Biometrics gets the thumbs up

Biometrics is a technology whose time has come – representing an opportunity for those channel players willing (and able) to seize it.

The only surprising thing about biometrics is that it’s taken so long to enter the corporate mainstream. One would have thought that the ability to identify individuals securely and conveniently, without the myriad problems and security challenges of passwords, would have been irresistible. But now all indications are that this technology is indeed starting to reach its full potential – and so opening up new opportunities for SIs/VARS with the right skills and attitude.

Given Africa’s particular business challenges, it’s perhaps not surprising that biometrics’ ability to tighten up on physical security has driven implementations of this technology to date. Gary Chalmers, CEO of iPulse Systems, a local designer and manufacturer of biometrics technology, says that Africa is a market leader in the use of biometrics because of the high threat levels.

Mining and manufacturing, with large numbers of employees working shifts, and government, with its requirement for disbursing grants to large numbers of people, have traditionally accounted for the bulk of implementations. Of course, the use of fingerprint biometrics for the Department of Home Affairs’ National Identification System will also drive the use of biometrics as a failsafe identifier of South African citizens.

In addition, the use of fingerprint biometrics on the iPhone 5 could indicate that passwords may soon be a thing of the past, or certainly form only part of a multi-authentication process.

Chalmers points out the majority of the hardware used in biometrics is now plug-and-play, and this market is starting to commoditise. This sector of the market is thus typically able to be handled by resellers in the cabling end of the market. But, says Accsys CEO Teryl Schroenn, the focus is now on the software rather than the hardware, and how that software integrates into the corporate systems. For that reason, she says, Accsys stopped developing its own readers some years ago (it distributes technology from Suprema, ZK and Safran Morpho) to concentrate on developing its own PeopleWare software. By offering time and attendance and payroll functionality on a single platform, Schroenn argues, PeopleWare gives clients both a single point of entry to biometrics and reduces the learning curve.

The key point to notice here is the need for biometrics to be seen as more than a security access feature and integrate into the corporate systems to provide a good return on investment. As this approach builds up steam, it will start to support the use of biometrics to manage companies and better decisions.

Says Schroenn, mobility will offer managers a range of new ways of using biometrics to manage employee productivity at remote sites and to take staffing decisions based on real-time information.

This convergence between the security and IT aspects of biometrics means the opportunity will suit channel players with the broad-based IT and integration skills required to deliver value.

Only those with the right skills need apply

“Value-added services are essential for growth in this market,” says Walter Rautenbach, managing director of neaMetrics, distributor of Suprema technology and also a provider of custom software. “Box-droppers typically find their stay is short – the ability to understand and deliver on a customer’s requirements is key to growth.”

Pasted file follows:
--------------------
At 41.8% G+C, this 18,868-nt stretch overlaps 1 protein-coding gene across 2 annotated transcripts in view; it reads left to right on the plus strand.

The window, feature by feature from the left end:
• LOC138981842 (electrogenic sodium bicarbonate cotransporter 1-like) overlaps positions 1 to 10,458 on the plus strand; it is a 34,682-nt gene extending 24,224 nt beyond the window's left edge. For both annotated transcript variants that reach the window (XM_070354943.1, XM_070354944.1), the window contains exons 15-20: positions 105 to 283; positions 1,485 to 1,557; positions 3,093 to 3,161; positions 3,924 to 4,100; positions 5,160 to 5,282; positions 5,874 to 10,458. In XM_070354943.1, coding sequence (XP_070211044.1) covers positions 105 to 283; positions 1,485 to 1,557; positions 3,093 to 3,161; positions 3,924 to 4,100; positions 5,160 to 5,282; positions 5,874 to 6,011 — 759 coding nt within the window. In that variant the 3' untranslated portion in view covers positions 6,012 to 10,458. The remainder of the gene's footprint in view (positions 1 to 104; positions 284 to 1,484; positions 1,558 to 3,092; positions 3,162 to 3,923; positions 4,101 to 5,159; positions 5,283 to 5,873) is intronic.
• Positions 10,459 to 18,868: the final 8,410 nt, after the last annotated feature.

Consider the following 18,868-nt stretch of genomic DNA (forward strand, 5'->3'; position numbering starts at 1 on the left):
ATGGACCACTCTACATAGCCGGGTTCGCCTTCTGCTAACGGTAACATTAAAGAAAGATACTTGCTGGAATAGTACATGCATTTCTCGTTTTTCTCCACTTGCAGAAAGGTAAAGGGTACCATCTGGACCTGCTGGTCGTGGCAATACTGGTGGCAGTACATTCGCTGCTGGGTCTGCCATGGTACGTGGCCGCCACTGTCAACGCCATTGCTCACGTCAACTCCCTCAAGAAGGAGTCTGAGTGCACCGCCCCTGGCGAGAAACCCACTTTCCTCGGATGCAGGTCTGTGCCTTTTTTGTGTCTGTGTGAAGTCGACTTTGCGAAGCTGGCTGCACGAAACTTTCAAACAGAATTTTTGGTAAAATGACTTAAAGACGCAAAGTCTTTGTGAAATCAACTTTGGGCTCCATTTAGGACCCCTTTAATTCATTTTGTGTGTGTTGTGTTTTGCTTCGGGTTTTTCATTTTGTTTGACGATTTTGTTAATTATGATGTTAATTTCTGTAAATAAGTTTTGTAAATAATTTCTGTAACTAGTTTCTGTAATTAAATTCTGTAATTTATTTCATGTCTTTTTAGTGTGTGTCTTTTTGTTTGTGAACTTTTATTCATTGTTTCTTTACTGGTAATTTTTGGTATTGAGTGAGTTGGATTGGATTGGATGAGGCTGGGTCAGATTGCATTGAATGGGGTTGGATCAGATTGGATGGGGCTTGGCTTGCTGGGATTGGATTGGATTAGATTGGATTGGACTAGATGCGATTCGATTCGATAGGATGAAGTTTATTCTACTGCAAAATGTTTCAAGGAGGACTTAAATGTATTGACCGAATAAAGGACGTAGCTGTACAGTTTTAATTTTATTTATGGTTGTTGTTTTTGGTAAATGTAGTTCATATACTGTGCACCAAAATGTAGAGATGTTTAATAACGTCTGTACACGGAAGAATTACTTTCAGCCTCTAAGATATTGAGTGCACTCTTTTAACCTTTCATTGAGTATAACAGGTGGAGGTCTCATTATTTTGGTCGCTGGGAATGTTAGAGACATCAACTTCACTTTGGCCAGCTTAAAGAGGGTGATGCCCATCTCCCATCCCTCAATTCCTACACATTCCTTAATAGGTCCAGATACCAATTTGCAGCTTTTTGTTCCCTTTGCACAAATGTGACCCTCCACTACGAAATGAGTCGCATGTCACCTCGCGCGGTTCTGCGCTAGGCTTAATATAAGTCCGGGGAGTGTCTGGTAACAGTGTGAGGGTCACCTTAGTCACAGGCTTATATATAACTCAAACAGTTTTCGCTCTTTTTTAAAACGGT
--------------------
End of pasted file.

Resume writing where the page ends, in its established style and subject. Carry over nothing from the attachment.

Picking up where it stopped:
Rautenbach says VAR s interested in biometrics would be well advised to choose to work with a single vendor that provides a sufficient range of products to cover the full spectrum of client needs. This approach means that support costs can be minimised and stock kept available. However, he stresses, it’s also important to give clients the peace of mind that comes from technology that’s 100 percent compliant with international open data exchange standards, thus ensuring they’re not tied into a specific vendor.

Chalmers concurs that software skills are paramount for ambitious channel players. “Just knowing SQL puts you ahead of the game,” he says. “The channel needs to support solutions, not vendors – but you should look for a vendor that supports endto- end solutions that cover both hard- and software.”

Phil Scarfo, senior vice-president: sales and marketing at Lumidigm agrees IT skills are required rather than ‘biometrics skills’. The key to delivering value is the ability to integrate the biometrics solution into the broader IT environment.

“There’s definitely room for growth for VAR s with strong solution skills,” says Schroenn. “We’d certainly love to work with such companies, both here and in the rest of Africa.”

Side box:

Biometrics: Scoping the opportunity

Industry sectors

Mining, manufacturing, retail and other sectors that have large numbers of employees and shift work are all solid candidates for biometrics systems. However, this technology is increasingly moving into the traditional white-collar environments and is expected ultimately to improve digital security and replace multiple (and unsafe) passwords.


These are likely to be higher when it comes to solution-based integration work. Estimates vary between 10 and 40 percent, depending on volume of business.


Fingerprint biometrics is the most common type of biometric used but facial recognition is becoming more important as its price declines. Accsys’ Teryl Schroenn says that facial recognition is particularly relevant in environments where people prefer not to touch surfaces that many others have touched, and in conjunction with fingerprints for greater reliability.

Pull quote:

“There’s definitely room for growth for VARs with strong solution skills.” Teryl Schroenn, Accsys

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